Sokol Todi

Sokol Todi

Professor and Chair of the Department of Pharmacology; Professor of Neurology

Sokol Todi

Office Address

540 E. Canfield, Detroit MI 48201
3108 Scott Hall

Office Phone

Office: 313-577-1173


Dr. Sokol V. Todi is Professor in the Departments of Pharmacology and Neurology at Wayne State University School of Medicine and Chair of the Department of Pharmacology. Until January 2022, Dr. Todi served as the Associate Dean for Postdoctoral Affairs for the university. Dr. Todi opened the doors of his laboratory at Wayne State in December 2010, was awarded Tenure in 2015, and was promoted to full Professor in 2020.

During his time at Wayne State, Dr. Todi has been funded through R00 and R01 mechanisms from the NIH, as well as funds from non-governmental organizations, such as the National Ataxia Foundation, which recognized him two years in a row as a Young Investigator in Spinocerebellar Ataxias, and more recently with a Pioneer Award in SCAs. Dr. Todi’s work has also been recognized internally at Wayne (e.g. the Career Development Chair Award). Dr. Todi’s laboratory investigates mechanisms of neurodegeneration and neuroprotection in age-dependent neurodegenerative diseases caused by misfolded proteins, with particular focus on polyglutamine disease proteins.

Research Summary:

Age-related neurodegeneration, including Alzheimer's Disease, Parkinson's Disease and Polyglutamine Diseases (e.g. several Spinocerebellar Ataxias and Huntington's Disease), afflicts millions of people worldwide. General understanding of molecular mechanisms involved in each of these diseases is incomplete and no cures exist for them. By using a combination of in vitro biochemistry, mammalian cell biology and fruit fly (Drosophila melanogaster) genetics, the Todi laboratory is working to identify and characterize genes important for neuronal homeostasis during normal function and in disease. They have made great progress in recent years towards understanding mechanisms of disease as well as narrowing down on viable therapeutic approaches.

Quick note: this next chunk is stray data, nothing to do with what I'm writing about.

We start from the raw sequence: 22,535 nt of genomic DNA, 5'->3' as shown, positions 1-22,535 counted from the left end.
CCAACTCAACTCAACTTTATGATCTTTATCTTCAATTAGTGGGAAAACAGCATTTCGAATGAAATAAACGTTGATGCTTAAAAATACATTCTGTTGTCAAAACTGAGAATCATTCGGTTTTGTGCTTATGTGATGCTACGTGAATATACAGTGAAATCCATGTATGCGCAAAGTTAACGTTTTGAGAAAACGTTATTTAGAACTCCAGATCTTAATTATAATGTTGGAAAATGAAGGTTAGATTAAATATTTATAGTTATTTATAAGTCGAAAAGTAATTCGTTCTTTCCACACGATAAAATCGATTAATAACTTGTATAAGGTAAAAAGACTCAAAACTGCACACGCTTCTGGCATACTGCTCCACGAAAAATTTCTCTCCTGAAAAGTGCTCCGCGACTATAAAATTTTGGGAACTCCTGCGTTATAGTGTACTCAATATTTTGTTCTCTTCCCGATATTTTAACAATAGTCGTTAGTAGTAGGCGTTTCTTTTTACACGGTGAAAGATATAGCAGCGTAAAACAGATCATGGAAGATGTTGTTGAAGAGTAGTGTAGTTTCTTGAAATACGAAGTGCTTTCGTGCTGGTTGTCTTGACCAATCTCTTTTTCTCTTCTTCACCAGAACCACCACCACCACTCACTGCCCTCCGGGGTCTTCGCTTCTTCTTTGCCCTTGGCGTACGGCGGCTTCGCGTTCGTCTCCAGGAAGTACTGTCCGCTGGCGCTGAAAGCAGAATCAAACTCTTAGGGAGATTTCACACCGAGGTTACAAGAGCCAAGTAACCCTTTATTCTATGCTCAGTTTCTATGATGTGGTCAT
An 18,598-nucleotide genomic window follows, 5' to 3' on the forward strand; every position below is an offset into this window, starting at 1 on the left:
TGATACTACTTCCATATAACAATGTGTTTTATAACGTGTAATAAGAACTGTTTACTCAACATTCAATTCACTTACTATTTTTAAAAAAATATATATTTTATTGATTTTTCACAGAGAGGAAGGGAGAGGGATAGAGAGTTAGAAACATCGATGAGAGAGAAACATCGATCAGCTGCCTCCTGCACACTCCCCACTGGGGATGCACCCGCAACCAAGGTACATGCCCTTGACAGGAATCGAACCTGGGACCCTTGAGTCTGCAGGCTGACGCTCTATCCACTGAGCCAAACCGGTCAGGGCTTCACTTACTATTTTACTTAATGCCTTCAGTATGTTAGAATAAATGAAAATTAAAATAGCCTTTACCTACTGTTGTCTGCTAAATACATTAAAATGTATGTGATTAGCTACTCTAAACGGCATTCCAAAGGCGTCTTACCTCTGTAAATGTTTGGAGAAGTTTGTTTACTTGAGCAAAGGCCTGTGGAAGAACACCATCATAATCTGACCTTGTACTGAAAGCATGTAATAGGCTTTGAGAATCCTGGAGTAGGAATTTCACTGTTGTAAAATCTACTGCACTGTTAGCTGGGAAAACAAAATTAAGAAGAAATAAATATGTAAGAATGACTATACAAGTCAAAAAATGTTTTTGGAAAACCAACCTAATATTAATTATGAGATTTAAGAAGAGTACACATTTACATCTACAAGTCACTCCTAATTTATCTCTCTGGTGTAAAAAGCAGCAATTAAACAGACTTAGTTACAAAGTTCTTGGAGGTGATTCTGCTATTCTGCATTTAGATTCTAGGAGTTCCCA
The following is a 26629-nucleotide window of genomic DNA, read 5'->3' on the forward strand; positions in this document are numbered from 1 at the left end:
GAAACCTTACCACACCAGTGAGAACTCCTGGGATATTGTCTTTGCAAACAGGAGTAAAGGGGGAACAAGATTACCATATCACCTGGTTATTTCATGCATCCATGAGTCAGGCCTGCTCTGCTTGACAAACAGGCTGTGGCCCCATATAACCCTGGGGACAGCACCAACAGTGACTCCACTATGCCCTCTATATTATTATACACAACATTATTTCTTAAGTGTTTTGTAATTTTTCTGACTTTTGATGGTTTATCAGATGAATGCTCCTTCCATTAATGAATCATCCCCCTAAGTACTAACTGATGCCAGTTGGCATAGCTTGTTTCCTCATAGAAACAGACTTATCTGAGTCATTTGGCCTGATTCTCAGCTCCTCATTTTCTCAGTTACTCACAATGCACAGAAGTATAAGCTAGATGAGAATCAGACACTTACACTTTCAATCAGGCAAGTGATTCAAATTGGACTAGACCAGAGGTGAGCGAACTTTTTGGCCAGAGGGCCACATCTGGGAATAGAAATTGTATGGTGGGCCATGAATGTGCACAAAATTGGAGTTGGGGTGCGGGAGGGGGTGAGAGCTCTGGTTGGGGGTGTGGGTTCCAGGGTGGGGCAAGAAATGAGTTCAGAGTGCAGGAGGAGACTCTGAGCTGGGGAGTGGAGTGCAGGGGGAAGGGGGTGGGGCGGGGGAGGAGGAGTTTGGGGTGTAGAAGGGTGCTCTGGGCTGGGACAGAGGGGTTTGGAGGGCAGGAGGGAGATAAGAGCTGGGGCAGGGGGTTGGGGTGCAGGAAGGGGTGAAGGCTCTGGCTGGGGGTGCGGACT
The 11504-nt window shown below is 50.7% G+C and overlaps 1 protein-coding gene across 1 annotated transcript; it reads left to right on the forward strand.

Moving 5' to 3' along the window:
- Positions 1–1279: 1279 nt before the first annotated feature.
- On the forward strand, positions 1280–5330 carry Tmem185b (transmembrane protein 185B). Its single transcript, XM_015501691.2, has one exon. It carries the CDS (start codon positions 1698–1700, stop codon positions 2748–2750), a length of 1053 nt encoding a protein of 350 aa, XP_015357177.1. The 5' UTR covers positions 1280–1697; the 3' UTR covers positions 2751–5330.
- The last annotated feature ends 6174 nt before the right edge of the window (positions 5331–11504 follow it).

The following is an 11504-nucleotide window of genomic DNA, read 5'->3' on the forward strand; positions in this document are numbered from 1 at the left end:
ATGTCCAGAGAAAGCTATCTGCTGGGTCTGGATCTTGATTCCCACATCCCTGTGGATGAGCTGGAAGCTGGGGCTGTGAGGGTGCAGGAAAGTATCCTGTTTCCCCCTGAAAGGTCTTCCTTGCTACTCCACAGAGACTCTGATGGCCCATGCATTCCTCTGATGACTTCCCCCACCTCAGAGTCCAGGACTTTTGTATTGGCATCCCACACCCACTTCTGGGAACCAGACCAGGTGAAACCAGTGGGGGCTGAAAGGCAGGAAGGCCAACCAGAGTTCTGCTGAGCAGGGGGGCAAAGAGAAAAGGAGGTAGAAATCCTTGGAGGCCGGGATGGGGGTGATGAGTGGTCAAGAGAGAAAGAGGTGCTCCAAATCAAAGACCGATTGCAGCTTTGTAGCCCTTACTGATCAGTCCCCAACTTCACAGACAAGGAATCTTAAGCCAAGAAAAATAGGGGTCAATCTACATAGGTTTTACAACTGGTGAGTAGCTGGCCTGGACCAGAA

Another major focus of their work centers on the physiological functions of a large class of proteases known as deubiquitinating enzymes (DUBs). DUBs are critical regulators of numerous cellular pathways and have recently emerged as potential therapeutic targets for various diseases, including neurodegenerative ones. The work that the Todi lab has been conducting with DUBs, some of which themselves cause degeneration when mutated, is shedding new light into basic cell biology and identifying novel therapeutic targets and strategies.

Lastly, the Todi lab recently expanded their work into novel processes important for protein quality control (proteostasis) during normal physiological activities as well as in diseases of the nervous system by centering on unconventional mechanisms involving the small protein modifier, ubiquitin.

Learn more about the Todi lab at:


University of Nebraska, Lincoln, NE, U.S.A.; 08/1995 – 05/1999
B.Sc. (Biological Sciences, Major; Psychology, Art History & Criticism, Minors), May, 1999

University of Iowa, Iowa City, IA, U.S.A.; 01/2000 – 05/2005
Laboratory of Dr. Daniel F. Eberl
Focus: Auditory mechanotransduction
Ph.D. in Neuroscience, May, 2005


University of Iowa College of Medicine, Iowa City, IA, U.S.A.
Laboratory of Dr. Henry L. Paulson
Post-Doctoral training in neurodegeneration; 06/2005 – 06/2007

University of Michigan Medical School, Ann Arbor, MI, U.S.A.
Laboratory of Dr. Henry L. Paulson
Post-Doctoral training in neurodegeneration; 07/2007 – 08/2010

Areas of Expertise

Polyglutamine diseases, age-related neurodegeneration, ubiquitin-dependent pathways, Drosophila genetics, biochemistry, mammalian cell biology